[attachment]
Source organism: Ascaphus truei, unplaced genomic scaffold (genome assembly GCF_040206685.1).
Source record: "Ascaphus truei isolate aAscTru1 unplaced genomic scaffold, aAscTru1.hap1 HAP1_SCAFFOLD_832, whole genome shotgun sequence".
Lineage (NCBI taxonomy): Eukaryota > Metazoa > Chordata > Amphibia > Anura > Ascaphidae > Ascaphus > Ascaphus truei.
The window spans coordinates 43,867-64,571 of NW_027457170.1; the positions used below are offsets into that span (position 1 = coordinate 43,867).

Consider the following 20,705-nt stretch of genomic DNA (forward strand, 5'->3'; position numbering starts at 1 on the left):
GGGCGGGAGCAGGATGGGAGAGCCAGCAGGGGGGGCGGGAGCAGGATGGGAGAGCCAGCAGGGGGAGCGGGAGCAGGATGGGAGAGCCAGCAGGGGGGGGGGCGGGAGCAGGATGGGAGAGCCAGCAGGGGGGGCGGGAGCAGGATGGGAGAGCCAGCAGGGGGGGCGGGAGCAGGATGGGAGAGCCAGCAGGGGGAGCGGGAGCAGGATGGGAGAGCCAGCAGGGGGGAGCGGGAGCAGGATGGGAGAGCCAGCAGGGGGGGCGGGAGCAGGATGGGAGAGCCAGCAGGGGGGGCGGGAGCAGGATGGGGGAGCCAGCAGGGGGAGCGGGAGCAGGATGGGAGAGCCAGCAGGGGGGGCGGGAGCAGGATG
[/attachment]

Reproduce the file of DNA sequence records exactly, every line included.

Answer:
Source organism: Ascaphus truei, unplaced genomic scaffold (genome assembly GCF_040206685.1).
Source record: "Ascaphus truei isolate aAscTru1 unplaced genomic scaffold, aAscTru1.hap1 HAP1_SCAFFOLD_832, whole genome shotgun sequence".
Lineage (NCBI taxonomy): Eukaryota > Metazoa > Chordata > Amphibia > Anura > Ascaphidae > Ascaphus > Ascaphus truei.
The window spans coordinates 43,867-64,571 of NW_027457170.1; the positions used below are offsets into that span (position 1 = coordinate 43,867).

Consider the following 20,705-nt stretch of genomic DNA (forward strand, 5'->3'; position numbering starts at 1 on the left):
GGGCGGGAGCAGGATGGGAGAGCCAGCAGGGGGGGCGGGAGCAGGATGGGAGAGCCAGCAGGGGGAGCGGGAGCAGGATGGGAGAGCCAGCAGGGGGGGGGGCGGGAGCAGGATGGGAGAGCCAGCAGGGGGGGCGGGAGCAGGATGGGAGAGCCAGCAGGGGGGGCGGGAGCAGGATGGGAGAGCCAGCAGGGGGAGCGGGAGCAGGATGGGAGAGCCAGCAGGGGGGAGCGGGAGCAGGATGGGAGAGCCAGCAGGGGGGGCGGGAGCAGGATGGGAGAGCCAGCAGGGGGGGCGGGAGCAGGATGGGGGAGCCAGCAGGGGGAGCGGGAGCAGGATGGGAGAGCCAGCAGGGGGGGCGGGAGCAGGATG